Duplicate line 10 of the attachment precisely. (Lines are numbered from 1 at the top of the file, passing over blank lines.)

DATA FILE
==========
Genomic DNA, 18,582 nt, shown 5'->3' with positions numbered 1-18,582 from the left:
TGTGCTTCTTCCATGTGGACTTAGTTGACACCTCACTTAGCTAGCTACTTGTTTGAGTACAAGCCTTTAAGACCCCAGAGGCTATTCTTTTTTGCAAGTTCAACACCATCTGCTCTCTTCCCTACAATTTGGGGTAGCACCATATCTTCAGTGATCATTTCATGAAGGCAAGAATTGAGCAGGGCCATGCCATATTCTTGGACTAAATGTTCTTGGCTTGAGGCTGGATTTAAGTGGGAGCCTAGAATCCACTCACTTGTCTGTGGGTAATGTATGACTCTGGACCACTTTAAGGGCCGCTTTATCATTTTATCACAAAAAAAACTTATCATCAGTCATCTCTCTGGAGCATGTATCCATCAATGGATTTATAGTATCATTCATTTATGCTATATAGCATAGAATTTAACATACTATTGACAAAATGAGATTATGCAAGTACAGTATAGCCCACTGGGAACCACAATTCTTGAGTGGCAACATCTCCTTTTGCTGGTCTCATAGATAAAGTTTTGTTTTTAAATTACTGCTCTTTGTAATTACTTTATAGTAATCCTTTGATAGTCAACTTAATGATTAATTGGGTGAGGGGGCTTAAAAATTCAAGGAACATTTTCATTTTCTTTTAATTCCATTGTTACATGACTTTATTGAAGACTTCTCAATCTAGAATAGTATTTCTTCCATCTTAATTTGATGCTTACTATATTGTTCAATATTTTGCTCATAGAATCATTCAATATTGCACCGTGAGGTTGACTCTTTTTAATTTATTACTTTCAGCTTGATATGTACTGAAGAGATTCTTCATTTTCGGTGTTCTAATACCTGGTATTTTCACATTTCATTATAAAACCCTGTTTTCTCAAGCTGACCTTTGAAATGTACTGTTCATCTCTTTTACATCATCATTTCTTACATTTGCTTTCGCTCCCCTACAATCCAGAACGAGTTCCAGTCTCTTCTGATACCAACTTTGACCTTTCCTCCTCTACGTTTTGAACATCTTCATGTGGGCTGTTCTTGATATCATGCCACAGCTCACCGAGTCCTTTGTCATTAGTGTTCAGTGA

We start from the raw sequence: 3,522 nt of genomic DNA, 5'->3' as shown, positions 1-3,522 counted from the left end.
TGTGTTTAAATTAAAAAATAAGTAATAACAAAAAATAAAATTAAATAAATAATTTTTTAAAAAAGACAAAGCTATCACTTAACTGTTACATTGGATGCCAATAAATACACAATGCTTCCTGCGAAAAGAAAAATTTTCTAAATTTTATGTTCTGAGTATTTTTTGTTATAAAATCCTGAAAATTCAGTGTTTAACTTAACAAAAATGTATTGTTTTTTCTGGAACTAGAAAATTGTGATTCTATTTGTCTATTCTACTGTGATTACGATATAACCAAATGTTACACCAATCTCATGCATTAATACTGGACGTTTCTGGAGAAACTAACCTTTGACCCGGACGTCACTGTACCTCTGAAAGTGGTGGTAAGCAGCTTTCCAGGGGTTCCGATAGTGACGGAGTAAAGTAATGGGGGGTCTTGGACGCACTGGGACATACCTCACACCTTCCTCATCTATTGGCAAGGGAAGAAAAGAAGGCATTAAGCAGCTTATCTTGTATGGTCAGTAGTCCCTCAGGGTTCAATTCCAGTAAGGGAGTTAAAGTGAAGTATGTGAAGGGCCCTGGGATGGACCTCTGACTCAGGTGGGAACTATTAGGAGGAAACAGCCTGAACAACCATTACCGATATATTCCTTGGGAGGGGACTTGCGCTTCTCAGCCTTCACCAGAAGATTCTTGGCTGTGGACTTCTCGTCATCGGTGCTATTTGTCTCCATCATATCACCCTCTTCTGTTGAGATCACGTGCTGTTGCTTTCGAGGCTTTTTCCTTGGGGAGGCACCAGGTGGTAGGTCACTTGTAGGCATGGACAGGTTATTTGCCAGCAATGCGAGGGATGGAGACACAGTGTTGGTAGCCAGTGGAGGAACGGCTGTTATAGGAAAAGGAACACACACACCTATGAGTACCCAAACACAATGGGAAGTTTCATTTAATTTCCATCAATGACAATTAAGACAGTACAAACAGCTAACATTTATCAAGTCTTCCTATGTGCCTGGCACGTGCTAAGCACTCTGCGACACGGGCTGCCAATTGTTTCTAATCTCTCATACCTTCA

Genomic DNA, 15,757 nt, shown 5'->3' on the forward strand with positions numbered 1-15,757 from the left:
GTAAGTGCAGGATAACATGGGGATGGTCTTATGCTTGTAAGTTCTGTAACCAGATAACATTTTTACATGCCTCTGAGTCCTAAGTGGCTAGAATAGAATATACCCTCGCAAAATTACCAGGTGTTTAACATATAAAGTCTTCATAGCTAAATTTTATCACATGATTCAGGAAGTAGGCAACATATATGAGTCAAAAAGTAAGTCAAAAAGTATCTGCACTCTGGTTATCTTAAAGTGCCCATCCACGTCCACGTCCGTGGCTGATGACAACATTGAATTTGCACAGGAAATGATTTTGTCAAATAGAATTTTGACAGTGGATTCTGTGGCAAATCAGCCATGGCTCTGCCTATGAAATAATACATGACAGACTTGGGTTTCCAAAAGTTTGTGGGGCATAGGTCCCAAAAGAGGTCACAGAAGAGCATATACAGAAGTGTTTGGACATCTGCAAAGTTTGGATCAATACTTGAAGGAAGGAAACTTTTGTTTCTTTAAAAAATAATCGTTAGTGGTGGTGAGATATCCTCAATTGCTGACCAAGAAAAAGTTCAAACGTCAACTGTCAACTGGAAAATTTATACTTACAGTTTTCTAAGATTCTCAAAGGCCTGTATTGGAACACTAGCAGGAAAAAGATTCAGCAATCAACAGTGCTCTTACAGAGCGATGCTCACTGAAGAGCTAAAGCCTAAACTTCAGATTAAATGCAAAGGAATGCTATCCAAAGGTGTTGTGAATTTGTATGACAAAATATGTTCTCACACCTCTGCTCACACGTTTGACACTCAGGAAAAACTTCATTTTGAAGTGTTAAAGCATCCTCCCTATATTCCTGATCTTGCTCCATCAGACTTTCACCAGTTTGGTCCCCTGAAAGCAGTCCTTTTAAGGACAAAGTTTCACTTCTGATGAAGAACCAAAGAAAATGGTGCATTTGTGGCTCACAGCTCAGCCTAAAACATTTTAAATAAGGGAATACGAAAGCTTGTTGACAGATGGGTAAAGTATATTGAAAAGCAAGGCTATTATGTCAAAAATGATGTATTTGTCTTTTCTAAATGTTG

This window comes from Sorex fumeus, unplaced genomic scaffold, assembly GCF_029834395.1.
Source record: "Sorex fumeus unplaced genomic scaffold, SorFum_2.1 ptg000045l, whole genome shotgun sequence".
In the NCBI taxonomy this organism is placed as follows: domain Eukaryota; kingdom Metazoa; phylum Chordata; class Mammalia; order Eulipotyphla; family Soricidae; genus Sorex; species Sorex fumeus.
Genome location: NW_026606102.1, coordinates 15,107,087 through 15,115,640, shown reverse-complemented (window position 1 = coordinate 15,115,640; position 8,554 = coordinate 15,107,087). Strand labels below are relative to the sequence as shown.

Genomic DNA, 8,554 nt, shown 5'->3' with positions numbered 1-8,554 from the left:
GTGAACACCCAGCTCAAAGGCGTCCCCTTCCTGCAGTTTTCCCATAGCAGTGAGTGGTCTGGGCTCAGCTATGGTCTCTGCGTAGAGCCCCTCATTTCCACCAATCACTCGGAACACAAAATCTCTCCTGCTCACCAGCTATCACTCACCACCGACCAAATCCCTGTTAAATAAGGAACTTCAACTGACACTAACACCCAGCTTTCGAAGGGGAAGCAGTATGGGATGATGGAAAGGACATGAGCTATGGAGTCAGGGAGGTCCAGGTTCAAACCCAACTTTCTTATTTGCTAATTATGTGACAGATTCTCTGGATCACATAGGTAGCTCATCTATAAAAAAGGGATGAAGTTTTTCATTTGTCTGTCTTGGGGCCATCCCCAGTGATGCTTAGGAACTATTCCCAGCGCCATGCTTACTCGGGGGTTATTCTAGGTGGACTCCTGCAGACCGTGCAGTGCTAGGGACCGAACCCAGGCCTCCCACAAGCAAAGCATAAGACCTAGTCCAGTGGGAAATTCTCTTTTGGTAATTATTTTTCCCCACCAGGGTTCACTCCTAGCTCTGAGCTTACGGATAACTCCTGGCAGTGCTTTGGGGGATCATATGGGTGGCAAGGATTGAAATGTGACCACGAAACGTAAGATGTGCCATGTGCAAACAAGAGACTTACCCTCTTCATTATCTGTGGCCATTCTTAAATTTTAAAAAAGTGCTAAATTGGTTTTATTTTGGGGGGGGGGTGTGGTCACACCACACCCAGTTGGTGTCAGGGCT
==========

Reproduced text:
Genome location: NW_026606102.1, coordinates 15,107,087 through 15,115,640, shown reverse-complemented (window position 1 = coordinate 15,115,640; position 8,554 = coordinate 15,107,087). Strand labels below are relative to the sequence as shown.